Gregory of Tours

Gallo-Roman historian and Bishop of Tours, which made him a leading prelate of the area that had been previously referred to as Gaul by the Romans.

St. Gregory of Tours, 19th century statue by Jean Marcellin, in the Louvre in Paris, France
Realms of Merovingian Gaul at the death of Clovis (511 AD).
Frontispiece of Historia Francorum.
St Gregory and King Chilperic I, from the Grandes Chroniques de France de Charles V, 14th-century illumination.

His most notable work was his Decem Libri Historiarum (Ten Books of Histories), better known as the Historia Francorum (History of the Franks), a title that later chroniclers gave to it, but he is also known for his accounts of the miracles of saints, especially four books of the miracles of Martin of Tours.

Salian Franks

Salian settlement in Toxandria in 358 where Julian the Apostate made them dediticii.
Movement of the Salian Franks from the Rhine–Meuse area to the Scheldt delta in c.400–450
Signet ring of Childeric I, king of the Salian Franks from 457 to 481. Inscription CHILDIRICI REGIS ("of Childeric the king"). Found in his tomb at Tournai, now in the Monnaie de Paris

The Salian Franks, also called the Salians (Latin: Salii; Greek: Σάλιοι, Salioi), were a northwestern subgroup of the early Franks who appear in the historical record in the fourth and fifth centuries.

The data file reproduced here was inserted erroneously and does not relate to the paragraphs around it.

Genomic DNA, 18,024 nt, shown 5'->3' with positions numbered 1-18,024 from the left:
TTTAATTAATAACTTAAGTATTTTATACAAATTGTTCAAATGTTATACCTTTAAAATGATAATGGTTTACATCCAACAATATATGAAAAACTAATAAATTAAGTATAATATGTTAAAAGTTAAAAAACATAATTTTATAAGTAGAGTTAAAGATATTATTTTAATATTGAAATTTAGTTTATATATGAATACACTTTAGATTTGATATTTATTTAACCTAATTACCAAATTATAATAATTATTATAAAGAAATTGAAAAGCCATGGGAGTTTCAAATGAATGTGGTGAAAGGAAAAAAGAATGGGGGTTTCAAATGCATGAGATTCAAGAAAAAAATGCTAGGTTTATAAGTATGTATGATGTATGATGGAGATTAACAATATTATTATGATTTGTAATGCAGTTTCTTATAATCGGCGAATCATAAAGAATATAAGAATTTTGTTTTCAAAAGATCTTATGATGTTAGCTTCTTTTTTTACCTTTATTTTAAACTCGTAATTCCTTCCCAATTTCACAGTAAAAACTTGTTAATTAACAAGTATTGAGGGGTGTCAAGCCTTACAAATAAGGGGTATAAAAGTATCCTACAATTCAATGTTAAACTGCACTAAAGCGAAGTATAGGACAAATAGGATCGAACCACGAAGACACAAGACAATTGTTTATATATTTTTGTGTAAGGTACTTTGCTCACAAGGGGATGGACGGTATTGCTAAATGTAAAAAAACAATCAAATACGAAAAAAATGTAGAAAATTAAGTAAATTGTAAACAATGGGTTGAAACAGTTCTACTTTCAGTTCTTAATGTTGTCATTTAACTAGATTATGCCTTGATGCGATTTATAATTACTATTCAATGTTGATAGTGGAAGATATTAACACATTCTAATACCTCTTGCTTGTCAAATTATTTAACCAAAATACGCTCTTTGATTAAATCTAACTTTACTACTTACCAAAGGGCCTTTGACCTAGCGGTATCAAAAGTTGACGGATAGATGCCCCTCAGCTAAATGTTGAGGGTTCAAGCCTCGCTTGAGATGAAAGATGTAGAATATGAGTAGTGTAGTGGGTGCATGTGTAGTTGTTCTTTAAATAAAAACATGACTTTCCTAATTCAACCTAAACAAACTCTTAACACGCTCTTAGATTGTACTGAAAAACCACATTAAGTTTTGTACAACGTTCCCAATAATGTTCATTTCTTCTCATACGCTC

Alaric I

The first king of the Visigoths, from 395 to 410.

1920s artistic depiction of Alaric parading through Athens after conquering the city in 395
Imaginary portrait of Alaric in C. Strahlheim, Das Welttheater, 4. Band, Frankfurt a.M., 1836
The Sack of Rome by the Visigoths on 24 August 410 by J-N Sylvestre (1890)
The burial of Alaric in the bed of the Busento River. 1895 wood engraving

Once an ally of Rome under the Roman emperor Theodosius, Alaric helped defeat the Franks and other allies of a would-be Roman usurper.

Childeric I

Copy of the signet ring of Childeric I (original stolen in 1831). Inscription CHILDIRICI REGIS ("of Childeric the king"). The original was found in his tomb at Tournai (Monnaie de Paris).
Detail of golden bees with garnet insets
Golden bee or fly jewelry from the tomb of Childeric I in Tournai. Drawn by Jacob van Werden and engraved by Cornelis Galle the Younger

Childeric I (Childéric; Childericus; reconstructed Frankish: *Hildirīk; c. 437 – 481 AD) was a Frankish leader in the northern part of imperial Roman Gaul and a member of the Merovingian dynasty, described as a king (Latin rex), both on his Roman-style seal ring, which was buried with him, and in fragmentary later records of his life.

Ripuarian Franks

Roman Cologne, chief city of the Ripuarian Franks
Agrippina, mother of Cologne

Ripuarian or Rhineland Franks (Latin: Ripuarii or Ribuarii) were one of the two main groupings of early Frankish people, and specifically it was the name eventually applied to the tribes who settled in the old Roman territory of the Ubii, with its capital at Cologne on the Rhine river in modern Germany.


King of the Franks from 768, King of the Lombards from 774, and the first Holy Roman Emperor from 800.

A denarius of Charlemagne dated 812–814 with the inscription  (Karolus Imperator Augustus)
The Bust of Charlemagne, an idealised portrayal and reliquary said to contain Charlemagne's skull cap, is located at Aachen Cathedral Treasury, and can be regarded as the most famous depiction of the ruler.
Roman road connecting Tongeren to the Herstal region. Jupille and Herstal, near Liege, are located in the lower right corner
Moorish Hispania in 732
Charlemagne (left) and Pepin the Hunchback (10th-century copy of 9th-century original)